It is 2011. I am returning to the Philippines for the first time since birth. It is beautiful and horrible and amazing and difficult. When I return, I shove the journey aside.
It is 2012. I decide to pursue a Master of Fine Arts in Writing & Poetics with an intention to become a YA novelist. However, my trip has sunk its claws in me; I can't make sense of my seemingly contradictory feelings, the lack of language, the salt in the air, the food my body didn't know I yearned. So instead I write a short story about it in 3rd person; my professor tears it up and puts it in an envelope with red tissue paper. In my feedback, she writes, "abyss." She writes, "'Reverse migration' is psychotic." She writes, "DISCUSS."
It is 2013. I am in a large army tent at Westminster Woods in Occidental, California. I, a person with no car or clue about what I want for my future, a person who has never before shown outward interest in learning about my birth country, am at a conference titled, “Katutubong Binhi: Myths and Stories that Feed our Indigenous Soul.” It is offered through the Center for Babaylan Studies, a San Francisco-based nonprofit that shares Filipino Indigenous Knowledge Systems and Practices (IKSP), with a specific focus on Babaylan discourse and Sikolohiyang Pilipino (Filipino psychology).
I am afraid of the dark. But it is not dark; it is nautical twilight, pre-dawn. Suddenly, I hear laughing, and see a shadow wave at me from across a deep gorge.
“Hello!” a voice says.
“Hello,” I reply. “Where are you?”
“Over here,” the voice says, laughing.
“I can’t see you, but I’m headed down to the mess hall,” I say. “I’ll meet you there.”
After arriving to the mess hall, I pour myself a cup of coffee. A new friend, Will, sits down next to me. His tent is near where I had heard the voice. He says he heard me yelling. I ask, “did you recognize the voice of the person I was speaking to?”
He says, “there wasn’t another voice. Just yours.” I look at him in shock. I don’t think I’m crazy. Another new friend, Mylene, overhears and matches my expression with a smile, “the redwoods must have been talking to you. They’re cheeky around here.” She is a plant whisperer; she would know. The next day I take an offering to the spot and give gratitude for sharing their spirit with me. I write in my journal: Presence. Breathe. Touch.
It is 2014. Little did I know that these experiences would alter my life and how I see the world. It occurs to me, while journaling about it, that plant spirit communication is really about three things: presence, breath, and touch. And this approach can be used to approach everything else in our lives.
I write Marilyn, an experimental poetry novel, which in hindsight I realize is my "ethnoautobiography," a term coined by Jürgen Werner Kremer, R. Jackson Patton, and my mentor, Leny Strobel. Ethnoautobiography is “defined as creative writing (and/or oral presentation) that grounds itself in the ethnic, cultural, historical, ecological, and gender self-exploration of the author.” It is a resistance poetics, an attempt to reclaim our heritage, rediscover our indigeneity, and to recall the long body. It requires us to let go of who we think we are. It is difficult work.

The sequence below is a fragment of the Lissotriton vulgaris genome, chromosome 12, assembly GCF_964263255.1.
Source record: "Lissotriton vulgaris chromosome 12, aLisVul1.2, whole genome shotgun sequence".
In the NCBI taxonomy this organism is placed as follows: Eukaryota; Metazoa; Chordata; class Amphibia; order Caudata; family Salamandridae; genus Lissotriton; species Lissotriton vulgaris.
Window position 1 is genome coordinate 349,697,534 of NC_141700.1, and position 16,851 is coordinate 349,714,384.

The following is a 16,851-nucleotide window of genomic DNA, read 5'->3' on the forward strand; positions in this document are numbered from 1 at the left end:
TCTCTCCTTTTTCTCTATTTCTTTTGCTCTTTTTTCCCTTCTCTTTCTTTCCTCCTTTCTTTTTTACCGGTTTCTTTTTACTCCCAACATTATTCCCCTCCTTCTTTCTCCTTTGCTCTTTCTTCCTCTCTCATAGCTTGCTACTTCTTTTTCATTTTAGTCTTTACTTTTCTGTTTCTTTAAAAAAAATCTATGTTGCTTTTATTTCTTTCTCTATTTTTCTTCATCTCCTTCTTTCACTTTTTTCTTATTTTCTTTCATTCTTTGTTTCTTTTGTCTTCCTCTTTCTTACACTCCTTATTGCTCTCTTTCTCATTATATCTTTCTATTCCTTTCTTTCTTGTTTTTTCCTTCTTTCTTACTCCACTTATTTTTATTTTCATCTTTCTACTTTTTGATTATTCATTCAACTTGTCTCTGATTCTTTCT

But I'm realizing how much it is needed. How there are many ways that people feel orphaned. How there are many shows featuring orphans. And just look at the amount of websites that profess to help participants discover their ancestry through DNA tests. What are we searching for? Science recently discovered what many of us have known all along: ancestral trauma can be passed down through our genes. And through my own journey, I've come to realize that our ancestral practices can also be passed down through our genes.
It is from this space that RestoryNation was born. As transnational adoptee, I am interested in the various ways in which we feel orphaned and untethered, and how we can use story and myth to reconnect ourselves to the earth.
Here, at RestoryNation, we believe our stories are sacred stories. Within it are the histories, hopes and dreams of our ancestors and ourselves. Not only do stories help us understand our lives and our humanity, they also help us understand and connect to each other.
The (r)evolution is somatic.
Amanda Ngoho Reavey (pronouns: she / her) is the author of Marilyn (The Operating System, 2015), which won the 2017 Best Book Award in Poetry from the Association for Asian American Studies. She received her MFA in Writing and Poetics from Naropa University, and is a Certified Journal to the Self Facilitator through the Center for Journal Therapy as well as a Reiki Master Teacher.
Currently, Amanda is a Poetry Fellow at Black Earth Institute, a teacher at OSHER Lifelong Learning Institute, and working towards a teaching certificate in Secondary English Education.